I feel best after an outdoor exercise. There’s something about getting some fresh air in the lungs before a long day indoors as a writer that just helps get my day off on the right foot.
For me, walking does the trick. It’s a high-benefit, low-impact way to exercise and improve my health.
MUST READ: 5 Outdoor Activities You Can Do Anywhere
The last thing you may feel like doing when you’re working mojo is a no-go is chores. But, guess what – if you’re like me, you probably feel a whole lot better when you can check something off your to-do list.
As a freelance writer, my work day consists of a ton of to-do things: edit this, write that, answer a question here, proofread that. You get the point.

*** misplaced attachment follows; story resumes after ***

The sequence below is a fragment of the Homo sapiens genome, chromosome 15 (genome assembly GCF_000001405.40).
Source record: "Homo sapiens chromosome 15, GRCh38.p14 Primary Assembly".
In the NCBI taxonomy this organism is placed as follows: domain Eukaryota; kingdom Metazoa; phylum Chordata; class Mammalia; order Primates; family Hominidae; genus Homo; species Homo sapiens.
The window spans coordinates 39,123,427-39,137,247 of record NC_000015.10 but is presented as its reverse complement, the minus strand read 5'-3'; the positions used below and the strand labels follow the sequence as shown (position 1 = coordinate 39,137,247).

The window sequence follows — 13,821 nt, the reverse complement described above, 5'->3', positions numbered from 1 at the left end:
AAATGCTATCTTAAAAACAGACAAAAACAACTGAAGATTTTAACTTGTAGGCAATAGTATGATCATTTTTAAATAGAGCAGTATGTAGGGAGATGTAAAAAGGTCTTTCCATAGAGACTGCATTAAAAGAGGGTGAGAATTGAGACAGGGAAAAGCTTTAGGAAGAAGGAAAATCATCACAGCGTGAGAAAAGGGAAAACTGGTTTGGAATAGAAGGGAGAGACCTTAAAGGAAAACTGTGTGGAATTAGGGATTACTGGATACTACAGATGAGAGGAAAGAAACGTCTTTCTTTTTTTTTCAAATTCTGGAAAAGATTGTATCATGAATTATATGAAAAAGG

I’m sure you have similar things you have to do each day, too.
Whether you’re a stay-at-home parent, business executive, or retiree, there’s probably at least a dozen things you’ve got to do today in the house, out in the yard, at the office, or wherever.
I guarantee if you can check something off that to-do list of yours — even something small like washing the dishes, paying a bill, dusting off your cubicle desk, or renovating your kitchen (just kidding) — your sense of accomplishment will turn into a second wind.
Drinking water is, admittedly, not my strong suit. Though I’ve gone over and above — at least for my standards — to try and get my daily 8 glasses of water in.
Staying hydrated is not only a physically necessary thing to do to help your body function properly, but it can also help you feel better, too.
I’ve come to realize that I feel most sluggish when I’m dehydrated, and drinking water helps reverse that problem.